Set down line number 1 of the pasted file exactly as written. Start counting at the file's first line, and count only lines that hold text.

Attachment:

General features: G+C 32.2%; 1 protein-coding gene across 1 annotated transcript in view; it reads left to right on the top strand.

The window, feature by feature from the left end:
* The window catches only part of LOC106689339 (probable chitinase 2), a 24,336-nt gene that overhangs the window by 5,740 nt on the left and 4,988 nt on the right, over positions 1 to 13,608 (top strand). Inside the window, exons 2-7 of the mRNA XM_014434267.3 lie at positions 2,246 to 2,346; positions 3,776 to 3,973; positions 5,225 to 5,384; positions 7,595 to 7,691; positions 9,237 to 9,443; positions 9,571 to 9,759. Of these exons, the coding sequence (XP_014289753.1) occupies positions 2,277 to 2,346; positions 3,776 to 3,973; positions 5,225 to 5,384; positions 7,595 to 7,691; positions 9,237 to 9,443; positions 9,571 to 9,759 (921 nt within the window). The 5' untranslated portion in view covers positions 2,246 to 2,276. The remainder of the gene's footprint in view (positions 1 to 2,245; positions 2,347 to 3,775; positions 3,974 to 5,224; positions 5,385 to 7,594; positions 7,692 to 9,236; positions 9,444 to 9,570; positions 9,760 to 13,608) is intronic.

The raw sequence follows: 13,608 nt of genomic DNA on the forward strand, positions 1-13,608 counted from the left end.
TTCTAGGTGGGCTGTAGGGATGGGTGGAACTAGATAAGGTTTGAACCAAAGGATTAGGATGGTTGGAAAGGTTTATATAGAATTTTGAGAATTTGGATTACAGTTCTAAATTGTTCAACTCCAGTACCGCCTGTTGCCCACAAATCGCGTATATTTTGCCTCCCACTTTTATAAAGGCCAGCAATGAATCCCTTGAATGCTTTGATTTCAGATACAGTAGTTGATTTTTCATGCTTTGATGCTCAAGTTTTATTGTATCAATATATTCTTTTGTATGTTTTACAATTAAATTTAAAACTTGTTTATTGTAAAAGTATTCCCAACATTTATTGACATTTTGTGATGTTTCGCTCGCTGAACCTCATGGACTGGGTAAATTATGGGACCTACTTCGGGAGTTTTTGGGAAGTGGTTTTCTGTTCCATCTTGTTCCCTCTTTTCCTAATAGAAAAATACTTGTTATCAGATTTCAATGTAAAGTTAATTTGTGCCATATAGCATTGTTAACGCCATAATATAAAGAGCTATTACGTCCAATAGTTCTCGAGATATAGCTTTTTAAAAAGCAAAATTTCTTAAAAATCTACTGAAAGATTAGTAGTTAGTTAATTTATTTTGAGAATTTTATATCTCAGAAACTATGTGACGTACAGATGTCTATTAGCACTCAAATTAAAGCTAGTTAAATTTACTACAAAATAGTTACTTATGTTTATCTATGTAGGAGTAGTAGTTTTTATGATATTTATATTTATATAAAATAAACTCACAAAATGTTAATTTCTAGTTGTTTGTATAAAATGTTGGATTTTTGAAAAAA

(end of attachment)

General features: G+C 32.2%; 1 protein-coding gene across 1 annotated transcript in view; it reads left to right on the top strand.